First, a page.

In observance of Labor Day I hope that everyone had a chance to get some much need Rest, Relaxation and Rejuvenation As we jump-start the New Week Welcome to the ninth month of the New Year YES! It's September as we have entered into this New Month lets take a moment to reflect on these words of wisdom to continue to be a light in dark places with Do not let my heart be drawn to what is evil.
READ PSALM 141
Years ago, when I was learning to ski, I followed my son Josh down what appeared to be a gentle slope. With my eyes on him I failed to notice he turned down the steepest hill on the mountain, and I found myself careening down the slope, completely out of control. I cratered, of course.
Psalm 141 shows how we can easily find ourselves slipping down sin’s slope. Prayer is one of the ways we stay alert to those slopes: “Do not let my heart be drawn to what is evil” (v. 4) is a plea that echoes the Lord’s Prayer almost exactly: “Lead [me] not into temptation, but deliver [me] from the evil one” (Matthew 6:13). In His goodness, God hears and answers this prayer.
And then I find in this psalm another agent of grace: a faithful friend. “Let a righteous man strike me—that is a kindness; let him rebuke me—that is oil on my head. My head will not refuse it” (Psalm 141:5). Temptations are subtle. We’re not always aware that we’re going wrong. A true friend can be objective. “Faithful are the wounds of a friend” (Proverbs 27:6 nkjv). It’s hard to accept rebuke, but if we see the wounding as a “kindness” it can become an anointing that puts us back on the path of obedience.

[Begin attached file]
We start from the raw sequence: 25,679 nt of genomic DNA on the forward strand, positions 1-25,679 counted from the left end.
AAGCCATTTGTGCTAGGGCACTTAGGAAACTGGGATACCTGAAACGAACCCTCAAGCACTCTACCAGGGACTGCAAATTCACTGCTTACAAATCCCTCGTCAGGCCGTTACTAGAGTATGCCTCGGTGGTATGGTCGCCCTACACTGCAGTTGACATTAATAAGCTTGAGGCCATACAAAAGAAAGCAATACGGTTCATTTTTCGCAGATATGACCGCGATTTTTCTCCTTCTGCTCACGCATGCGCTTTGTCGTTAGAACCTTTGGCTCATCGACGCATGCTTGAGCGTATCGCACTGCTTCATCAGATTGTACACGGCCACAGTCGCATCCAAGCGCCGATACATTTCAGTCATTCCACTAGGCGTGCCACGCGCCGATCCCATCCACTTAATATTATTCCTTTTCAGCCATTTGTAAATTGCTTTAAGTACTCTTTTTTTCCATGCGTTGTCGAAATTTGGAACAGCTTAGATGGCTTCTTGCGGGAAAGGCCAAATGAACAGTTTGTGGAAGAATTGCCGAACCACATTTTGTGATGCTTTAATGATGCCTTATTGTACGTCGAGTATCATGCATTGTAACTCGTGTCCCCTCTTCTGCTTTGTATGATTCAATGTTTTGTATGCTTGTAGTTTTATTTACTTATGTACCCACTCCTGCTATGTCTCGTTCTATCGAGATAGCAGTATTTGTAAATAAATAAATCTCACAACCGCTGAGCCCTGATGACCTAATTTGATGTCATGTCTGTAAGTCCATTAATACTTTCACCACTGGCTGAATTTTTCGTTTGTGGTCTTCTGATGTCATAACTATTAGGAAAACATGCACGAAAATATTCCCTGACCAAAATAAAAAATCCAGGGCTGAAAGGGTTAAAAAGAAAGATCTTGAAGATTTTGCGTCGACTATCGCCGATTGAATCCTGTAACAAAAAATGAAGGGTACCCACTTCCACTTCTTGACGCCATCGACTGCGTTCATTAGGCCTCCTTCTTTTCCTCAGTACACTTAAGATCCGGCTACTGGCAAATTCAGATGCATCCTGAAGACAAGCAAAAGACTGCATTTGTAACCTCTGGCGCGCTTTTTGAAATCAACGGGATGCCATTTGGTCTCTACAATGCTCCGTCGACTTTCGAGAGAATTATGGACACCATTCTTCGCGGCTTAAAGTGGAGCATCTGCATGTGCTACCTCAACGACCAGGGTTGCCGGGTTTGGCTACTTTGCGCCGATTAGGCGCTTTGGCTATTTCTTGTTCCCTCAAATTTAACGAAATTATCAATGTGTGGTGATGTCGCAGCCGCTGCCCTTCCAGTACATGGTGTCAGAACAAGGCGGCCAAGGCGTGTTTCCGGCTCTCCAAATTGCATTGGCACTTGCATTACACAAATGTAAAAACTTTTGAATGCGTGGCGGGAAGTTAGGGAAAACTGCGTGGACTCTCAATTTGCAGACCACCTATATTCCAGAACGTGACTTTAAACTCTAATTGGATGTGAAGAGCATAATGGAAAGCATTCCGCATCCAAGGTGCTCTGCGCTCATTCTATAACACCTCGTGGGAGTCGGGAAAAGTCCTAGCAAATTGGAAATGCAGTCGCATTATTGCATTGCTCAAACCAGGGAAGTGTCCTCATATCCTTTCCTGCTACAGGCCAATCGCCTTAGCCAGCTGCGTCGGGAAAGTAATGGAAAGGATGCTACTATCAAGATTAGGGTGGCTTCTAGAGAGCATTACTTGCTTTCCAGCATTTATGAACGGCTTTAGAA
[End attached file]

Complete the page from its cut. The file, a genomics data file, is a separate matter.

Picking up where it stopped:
May we be open to truth from a trusted friend and rely on God through prayer.
By David H. Roper
REFLECT & PRAY
Father, please keep my feet from straying. Help me to listen to You and good friends.
What slippery slopes do you gravitate toward? In what ways can you set a guard over your heart?
We easily understand David’s prayer, “Keep me safe from the traps set by evildoers” (Psalm 141:9). But we can also relate to his plea for protection from himself: “Set a guard over my mouth, Lord; keep watch over the door of my lips” (v. 3). David may have been fleeing from King Saul when he wrote this psalm. The restraint in his words matches his behavior toward Saul. David refused to harm “the Lord’s anointed” when he had the opportunity (1 Samuel 24:1-7; 26:7-24). He understood the temptation to say something inflammatory or to succumb to the “advice” to assassinate Saul (26:8). This may explain his reference to the “wicked deeds” (Psalm 141:4) he wished to avoid. David sought justice but left it up to God. Tim Gustafson